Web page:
|Biographical detail : ||Novelist.
Nadeem had his first short story published in Urdu in a Pakistani newspaper when he was only 13. His debut novel, Seasons of the Rainbirds (1993), set in rural Pakistan, won the Betty Trask and the Authorís Club Best First Novel awards, and was shortlisted for the Whitbread First Novel award.
Nadeem Aslamís second novel, Maps for Lost Lovers, is a delightful tale on a large Pakistani migrants living in Britain. His third novel The Wasted Vigil (2008) is realities arisen in the borderlands of Afghanistan and Pakistan and have ranged from the gruesome extremism to the sinister actions of American forces in Afghanistan since 9/11.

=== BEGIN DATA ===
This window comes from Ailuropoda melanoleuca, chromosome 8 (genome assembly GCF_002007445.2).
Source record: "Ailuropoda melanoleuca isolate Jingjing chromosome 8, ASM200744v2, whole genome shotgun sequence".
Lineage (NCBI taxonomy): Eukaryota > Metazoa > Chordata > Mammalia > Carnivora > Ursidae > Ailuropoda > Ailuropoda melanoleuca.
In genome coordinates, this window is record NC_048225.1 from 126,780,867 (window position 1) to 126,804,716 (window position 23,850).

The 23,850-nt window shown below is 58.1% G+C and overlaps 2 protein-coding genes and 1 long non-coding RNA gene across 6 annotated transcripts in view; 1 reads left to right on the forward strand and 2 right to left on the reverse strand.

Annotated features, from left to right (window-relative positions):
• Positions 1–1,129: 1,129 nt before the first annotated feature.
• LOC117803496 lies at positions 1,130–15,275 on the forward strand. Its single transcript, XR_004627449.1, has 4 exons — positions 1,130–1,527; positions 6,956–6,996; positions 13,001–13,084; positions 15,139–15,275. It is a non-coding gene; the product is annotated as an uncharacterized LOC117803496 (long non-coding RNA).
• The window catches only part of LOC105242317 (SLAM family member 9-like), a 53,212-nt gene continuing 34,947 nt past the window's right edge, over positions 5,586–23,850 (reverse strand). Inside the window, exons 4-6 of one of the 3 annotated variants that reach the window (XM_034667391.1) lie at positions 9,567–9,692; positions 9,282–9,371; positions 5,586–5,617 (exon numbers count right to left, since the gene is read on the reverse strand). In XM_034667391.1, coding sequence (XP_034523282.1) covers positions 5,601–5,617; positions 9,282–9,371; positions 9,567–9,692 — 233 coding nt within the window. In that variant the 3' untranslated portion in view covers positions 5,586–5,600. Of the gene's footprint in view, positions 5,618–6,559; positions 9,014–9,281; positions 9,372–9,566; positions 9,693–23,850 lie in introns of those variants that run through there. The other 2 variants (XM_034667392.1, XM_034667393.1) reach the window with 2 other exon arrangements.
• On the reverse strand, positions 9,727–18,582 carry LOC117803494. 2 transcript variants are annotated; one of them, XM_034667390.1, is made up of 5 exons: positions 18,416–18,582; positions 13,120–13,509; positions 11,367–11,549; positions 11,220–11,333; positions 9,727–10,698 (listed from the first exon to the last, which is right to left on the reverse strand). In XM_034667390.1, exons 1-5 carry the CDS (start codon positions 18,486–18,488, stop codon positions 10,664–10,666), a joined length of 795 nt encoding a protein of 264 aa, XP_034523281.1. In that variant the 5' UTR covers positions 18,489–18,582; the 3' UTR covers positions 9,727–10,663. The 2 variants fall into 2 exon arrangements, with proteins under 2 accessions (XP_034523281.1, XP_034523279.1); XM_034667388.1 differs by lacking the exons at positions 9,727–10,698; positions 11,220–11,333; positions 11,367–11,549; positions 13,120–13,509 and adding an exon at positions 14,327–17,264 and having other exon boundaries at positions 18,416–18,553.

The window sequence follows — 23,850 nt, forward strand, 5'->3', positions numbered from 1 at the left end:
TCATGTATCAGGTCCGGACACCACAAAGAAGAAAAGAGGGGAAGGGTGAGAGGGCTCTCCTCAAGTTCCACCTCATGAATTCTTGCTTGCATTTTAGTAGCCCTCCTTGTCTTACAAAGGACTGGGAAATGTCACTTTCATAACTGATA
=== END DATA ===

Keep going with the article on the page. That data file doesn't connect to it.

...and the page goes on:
His latest novel, The Blind Manís Garden (2013) is set in months immediately following 9/11, and centres on Pakistani school once run by 60-year old Rohan, the titular blind widower. The school has now become a kind of selection academy for young men picked to go and train in Jihadi camps that are linked to the Pakistani secret service.
Nadeem Aslam was born in Gujranwala in Pakistan. He came to Britain at the age of 14 when his father, a Communist, fled President Ziaís regime and settled the family in Huddersfield. Nadeem now lives in north London.